Stories at the Farm

A pop-up storytime is when a librarian brings all off the books, puppets, and instruments they would have inside the library for a storytime, out somewhere new and fun and where you don’t expect a storytime to take place. Usually they’re at parks or businesses, but this year we thought we’d try something a little different.

You may have seen us two librarians - one from Webberville, one from Williamston - schlepping our tools of the trade up and down the countryside and performing pop-up storytimes at local farms. 


The first storytime was at Northfork Horse Farm. Nestled in their scenic horse pastures, children listened to stories and songs about horses, with a few snorts and neighs from live horses. They learned fun words like palomino and appaloosa and at the very end, Christie Showerman, the owner of Northfork, then welcomed children to pet the horses. 

Next stop was the Ocimeae Lavender Farm. Under the shade of an ancient-looking tree, kids listened to books about the sense of smell. The owner, Marilyn Smith, gave the kids each a sachet of lavender and answered their pressing lavender questions. You might not think that’d be a lot, as I did, but we have quite a little generation of aspiring botanists in our midst. 

The Diederichs of Diederich’s berry farm invited us into their own backyard for a special storytime at the tail end of strawberry season. We read about all kinds of berries and at the end Denise Diederich fed us the very last good strawberries of the season she had picked that day and raspberry lemonade. 


The next storytime was at Peterson’s Tree Farm. Families were welcomed by Eric Peterson and his son, Brian, but also a very special guest, the man himself, Santa Claus. Santa wore a Hawaiian shirt, as it's his off-season, and joined in for a special Christmas-in-July storytime. At the very end, we went for a tour of the tree farm and Eric demonstrated how they sheer the trees with a machete to make them the perfect Christmas tree shape.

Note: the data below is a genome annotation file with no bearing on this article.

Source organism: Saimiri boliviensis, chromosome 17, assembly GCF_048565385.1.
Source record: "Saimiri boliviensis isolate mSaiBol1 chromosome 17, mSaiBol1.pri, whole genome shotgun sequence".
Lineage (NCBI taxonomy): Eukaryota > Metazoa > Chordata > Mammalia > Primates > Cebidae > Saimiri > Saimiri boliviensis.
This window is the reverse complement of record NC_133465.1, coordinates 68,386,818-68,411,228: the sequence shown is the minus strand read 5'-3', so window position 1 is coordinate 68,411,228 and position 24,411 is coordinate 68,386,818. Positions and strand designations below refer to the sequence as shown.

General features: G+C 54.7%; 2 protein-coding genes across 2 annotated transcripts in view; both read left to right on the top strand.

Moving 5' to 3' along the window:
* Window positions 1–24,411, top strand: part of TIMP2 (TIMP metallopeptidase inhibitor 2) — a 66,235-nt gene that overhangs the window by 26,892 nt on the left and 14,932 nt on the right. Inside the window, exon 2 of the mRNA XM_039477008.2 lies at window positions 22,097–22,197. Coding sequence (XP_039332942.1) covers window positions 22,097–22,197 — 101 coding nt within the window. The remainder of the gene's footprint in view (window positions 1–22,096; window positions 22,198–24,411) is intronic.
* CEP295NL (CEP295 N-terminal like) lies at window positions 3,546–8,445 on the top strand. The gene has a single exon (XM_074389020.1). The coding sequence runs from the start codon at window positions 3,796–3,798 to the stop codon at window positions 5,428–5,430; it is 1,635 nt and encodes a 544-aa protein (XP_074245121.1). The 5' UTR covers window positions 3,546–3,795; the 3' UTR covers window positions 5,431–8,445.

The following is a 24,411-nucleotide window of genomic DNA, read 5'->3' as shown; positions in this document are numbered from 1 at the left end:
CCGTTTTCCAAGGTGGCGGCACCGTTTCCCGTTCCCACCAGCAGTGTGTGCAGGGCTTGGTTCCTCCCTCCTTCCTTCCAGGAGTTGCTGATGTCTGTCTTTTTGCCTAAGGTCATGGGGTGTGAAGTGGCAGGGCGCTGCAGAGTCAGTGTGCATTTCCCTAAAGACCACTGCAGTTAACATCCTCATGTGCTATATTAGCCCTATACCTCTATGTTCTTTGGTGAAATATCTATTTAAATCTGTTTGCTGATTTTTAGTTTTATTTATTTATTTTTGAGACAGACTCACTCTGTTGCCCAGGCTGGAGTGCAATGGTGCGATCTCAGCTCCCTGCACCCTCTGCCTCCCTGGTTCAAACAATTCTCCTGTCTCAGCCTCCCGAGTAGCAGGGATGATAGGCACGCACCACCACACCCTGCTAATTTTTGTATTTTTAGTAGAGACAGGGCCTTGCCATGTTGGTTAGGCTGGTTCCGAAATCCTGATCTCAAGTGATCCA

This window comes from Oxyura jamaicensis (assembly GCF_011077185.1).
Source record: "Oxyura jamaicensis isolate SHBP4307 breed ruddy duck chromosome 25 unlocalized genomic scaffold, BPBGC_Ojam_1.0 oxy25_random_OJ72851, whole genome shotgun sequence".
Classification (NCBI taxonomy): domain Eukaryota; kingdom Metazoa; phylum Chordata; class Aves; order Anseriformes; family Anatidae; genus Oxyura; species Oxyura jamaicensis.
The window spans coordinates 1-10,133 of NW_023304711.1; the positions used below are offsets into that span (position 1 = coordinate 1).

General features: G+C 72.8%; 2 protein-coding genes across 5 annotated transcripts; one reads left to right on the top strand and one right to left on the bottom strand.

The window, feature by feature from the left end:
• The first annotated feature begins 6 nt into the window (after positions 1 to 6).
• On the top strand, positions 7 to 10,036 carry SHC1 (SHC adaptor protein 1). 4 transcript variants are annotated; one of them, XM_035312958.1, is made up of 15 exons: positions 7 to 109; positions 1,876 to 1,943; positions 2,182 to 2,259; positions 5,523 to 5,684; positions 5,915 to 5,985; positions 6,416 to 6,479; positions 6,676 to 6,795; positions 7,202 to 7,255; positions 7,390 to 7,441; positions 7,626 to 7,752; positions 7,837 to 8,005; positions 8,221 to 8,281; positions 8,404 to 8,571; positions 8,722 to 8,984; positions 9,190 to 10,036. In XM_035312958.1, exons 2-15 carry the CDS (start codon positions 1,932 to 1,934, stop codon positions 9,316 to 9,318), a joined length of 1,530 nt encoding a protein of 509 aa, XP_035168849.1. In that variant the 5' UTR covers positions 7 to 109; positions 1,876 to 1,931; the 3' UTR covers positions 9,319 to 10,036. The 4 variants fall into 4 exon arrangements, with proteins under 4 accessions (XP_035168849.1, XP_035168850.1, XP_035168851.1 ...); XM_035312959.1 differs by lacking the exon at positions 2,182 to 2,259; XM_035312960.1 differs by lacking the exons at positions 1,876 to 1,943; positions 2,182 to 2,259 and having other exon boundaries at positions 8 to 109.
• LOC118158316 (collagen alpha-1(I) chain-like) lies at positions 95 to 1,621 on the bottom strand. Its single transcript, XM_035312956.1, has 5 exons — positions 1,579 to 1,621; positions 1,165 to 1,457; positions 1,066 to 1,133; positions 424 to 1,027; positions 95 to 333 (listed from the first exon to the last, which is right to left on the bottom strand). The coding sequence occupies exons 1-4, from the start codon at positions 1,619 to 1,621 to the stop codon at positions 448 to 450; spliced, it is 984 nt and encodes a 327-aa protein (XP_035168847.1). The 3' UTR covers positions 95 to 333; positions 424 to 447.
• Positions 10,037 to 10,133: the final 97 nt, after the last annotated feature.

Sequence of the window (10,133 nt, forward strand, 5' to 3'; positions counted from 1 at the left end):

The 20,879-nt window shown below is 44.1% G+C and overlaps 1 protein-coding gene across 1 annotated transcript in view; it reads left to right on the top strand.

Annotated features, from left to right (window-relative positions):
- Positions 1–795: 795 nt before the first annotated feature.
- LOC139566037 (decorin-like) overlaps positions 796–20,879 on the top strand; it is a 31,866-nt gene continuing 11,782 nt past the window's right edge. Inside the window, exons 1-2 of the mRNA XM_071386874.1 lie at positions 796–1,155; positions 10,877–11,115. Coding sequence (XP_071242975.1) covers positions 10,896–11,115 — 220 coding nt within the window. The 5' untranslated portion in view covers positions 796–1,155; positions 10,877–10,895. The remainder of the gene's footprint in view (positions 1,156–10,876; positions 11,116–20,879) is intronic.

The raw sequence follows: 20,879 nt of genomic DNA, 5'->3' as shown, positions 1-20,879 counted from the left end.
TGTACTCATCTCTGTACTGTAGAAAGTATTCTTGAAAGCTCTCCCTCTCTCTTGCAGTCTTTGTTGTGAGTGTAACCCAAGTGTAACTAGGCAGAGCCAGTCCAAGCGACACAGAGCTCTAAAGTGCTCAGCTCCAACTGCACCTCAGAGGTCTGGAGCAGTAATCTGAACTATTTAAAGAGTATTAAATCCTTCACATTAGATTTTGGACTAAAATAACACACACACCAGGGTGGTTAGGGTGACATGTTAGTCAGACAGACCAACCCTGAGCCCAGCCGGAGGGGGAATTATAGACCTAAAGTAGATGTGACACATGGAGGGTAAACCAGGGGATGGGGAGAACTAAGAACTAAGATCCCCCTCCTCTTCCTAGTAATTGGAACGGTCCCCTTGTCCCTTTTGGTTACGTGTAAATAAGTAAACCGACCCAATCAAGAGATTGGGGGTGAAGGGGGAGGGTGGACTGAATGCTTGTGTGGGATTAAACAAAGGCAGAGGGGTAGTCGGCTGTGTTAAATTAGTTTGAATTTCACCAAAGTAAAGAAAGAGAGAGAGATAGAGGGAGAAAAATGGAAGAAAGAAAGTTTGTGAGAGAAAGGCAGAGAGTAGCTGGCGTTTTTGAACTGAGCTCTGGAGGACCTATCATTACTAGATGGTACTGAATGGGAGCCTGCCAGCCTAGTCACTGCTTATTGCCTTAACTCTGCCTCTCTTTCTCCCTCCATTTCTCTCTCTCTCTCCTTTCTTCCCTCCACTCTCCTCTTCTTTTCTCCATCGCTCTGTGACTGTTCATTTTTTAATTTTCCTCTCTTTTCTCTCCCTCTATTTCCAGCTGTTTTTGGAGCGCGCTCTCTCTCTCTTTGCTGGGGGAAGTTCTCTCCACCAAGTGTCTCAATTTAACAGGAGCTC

Our final stop was at Floweressence, LLC at Blue Barn Farm in Williamston, where we read books all about flowers. Afterward, the owner, Mr. Epley, gave us a tour of the farm on foot. He showed us the greenhouses, let the kids pick apples, say hello to the chickens and Floyd the donkey, and gave each kid their own bouquet of flowers!

Looking back at all our pop-up storytimes this summer, it reminded me of that part in episodes of Mr. Rogers' Neighborhood where he would take kids to different places in their neighborhood. Sometimes it was to show the workings of a crayon factory or to see what the postman does. Similarly, it was a pleasure to invite our Webberville children out into their world so they could witness for themselves what a wonderful community of farmers live and work around them. It's not every place where a live horse or a tractor might star in a storytime, but that's how we do it in Webberville. 

Amanda Vorce, CADL Webberville Head Librarian


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